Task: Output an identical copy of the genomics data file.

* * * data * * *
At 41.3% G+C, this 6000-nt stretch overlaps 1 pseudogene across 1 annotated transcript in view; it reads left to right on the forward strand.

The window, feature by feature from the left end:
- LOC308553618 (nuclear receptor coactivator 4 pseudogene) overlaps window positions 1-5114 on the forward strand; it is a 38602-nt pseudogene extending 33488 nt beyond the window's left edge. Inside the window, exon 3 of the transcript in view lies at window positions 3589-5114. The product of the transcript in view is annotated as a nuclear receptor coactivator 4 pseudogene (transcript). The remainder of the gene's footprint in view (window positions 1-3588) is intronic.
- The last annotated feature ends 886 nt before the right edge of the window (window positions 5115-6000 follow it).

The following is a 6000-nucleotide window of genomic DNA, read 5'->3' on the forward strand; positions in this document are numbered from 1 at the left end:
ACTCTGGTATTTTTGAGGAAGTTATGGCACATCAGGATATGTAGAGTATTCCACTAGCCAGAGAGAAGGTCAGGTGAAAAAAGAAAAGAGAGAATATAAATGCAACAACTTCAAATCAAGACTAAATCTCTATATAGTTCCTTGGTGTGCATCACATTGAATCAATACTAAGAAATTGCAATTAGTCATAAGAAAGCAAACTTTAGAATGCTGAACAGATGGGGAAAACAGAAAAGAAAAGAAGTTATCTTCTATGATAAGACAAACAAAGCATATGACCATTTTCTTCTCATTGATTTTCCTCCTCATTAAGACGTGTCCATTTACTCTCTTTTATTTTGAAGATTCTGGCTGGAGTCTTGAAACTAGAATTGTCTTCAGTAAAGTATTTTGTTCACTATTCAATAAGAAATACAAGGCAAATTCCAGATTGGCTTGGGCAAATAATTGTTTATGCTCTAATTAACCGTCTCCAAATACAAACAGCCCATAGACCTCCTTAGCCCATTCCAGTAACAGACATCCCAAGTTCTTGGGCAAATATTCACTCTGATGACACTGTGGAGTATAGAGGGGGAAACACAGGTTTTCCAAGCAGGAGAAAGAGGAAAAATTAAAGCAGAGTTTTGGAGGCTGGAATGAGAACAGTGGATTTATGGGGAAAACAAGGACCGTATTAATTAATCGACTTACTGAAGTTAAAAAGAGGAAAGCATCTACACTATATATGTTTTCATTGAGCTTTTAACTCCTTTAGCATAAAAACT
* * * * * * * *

At 41.3% G+C, this 6000-nt stretch overlaps 1 pseudogene across 1 annotated transcript in view; it reads left to right on the forward strand.

The window, feature by feature from the left end:
- LOC308553618 (nuclear receptor coactivator 4 pseudogene) overlaps window positions 1-5114 on the forward strand; it is a 38602-nt pseudogene extending 33488 nt beyond the window's left edge. Inside the window, exon 3 of the transcript in view lies at window positions 3589-5114. The product of the transcript in view is annotated as a nuclear receptor coactivator 4 pseudogene (transcript). The remainder of the gene's footprint in view (window positions 1-3588) is intronic.
- The last annotated feature ends 886 nt before the right edge of the window (window positions 5115-6000 follow it).

The following is a 6000-nucleotide window of genomic DNA, read 5'->3' on the forward strand; positions in this document are numbered from 1 at the left end:
ACTCTGGTATTTTTGAGGAAGTTATGGCACATCAGGATATGTAGAGTATTCCACTAGCCAGAGAGAAGGTCAGGTGAAAAAAGAAAAGAGAGAATATAAATGCAACAACTTCAAATCAAGACTAAATCTCTATATAGTTCCTTGGTGTGCATCACATTGAATCAATACTAAGAAATTGCAATTAGTCATAAGAAAGCAAACTTTAGAATGCTGAACAGATGGGGAAAACAGAAAAGAAAAGAAGTTATCTTCTATGATAAGACAAACAAAGCATATGACCATTTTCTTCTCATTGATTTTCCTCCTCATTAAGACGTGTCCATTTACTCTCTTTTATTTTGAAGATTCTGGCTGGAGTCTTGAAACTAGAATTGTCTTCAGTAAAGTATTTTGTTCACTATTCAATAAGAAATACAAGGCAAATTCCAGATTGGCTTGGGCAAATAATTGTTTATGCTCTAATTAACCGTCTCCAAATACAAACAGCCCATAGACCTCCTTAGCCCATTCCAGTAACAGACATCCCAAGTTCTTGGGCAAATATTCACTCTGATGACACTGTGGAGTATAGAGGGGGAAACACAGGTTTTCCAAGCAGGAGAAAGAGGAAAAATTAAAGCAGAGTTTTGGAGGCTGGAATGAGAACAGTGGATTTATGGGGAAAACAAGGACCGTATTAATTAATCGACTTACTGAAGTTAAAAAGAGGAAAGCATCTACACTATATATGTTTTCATTGAGCTTTTAACTCCTTTAGCATAAAAACT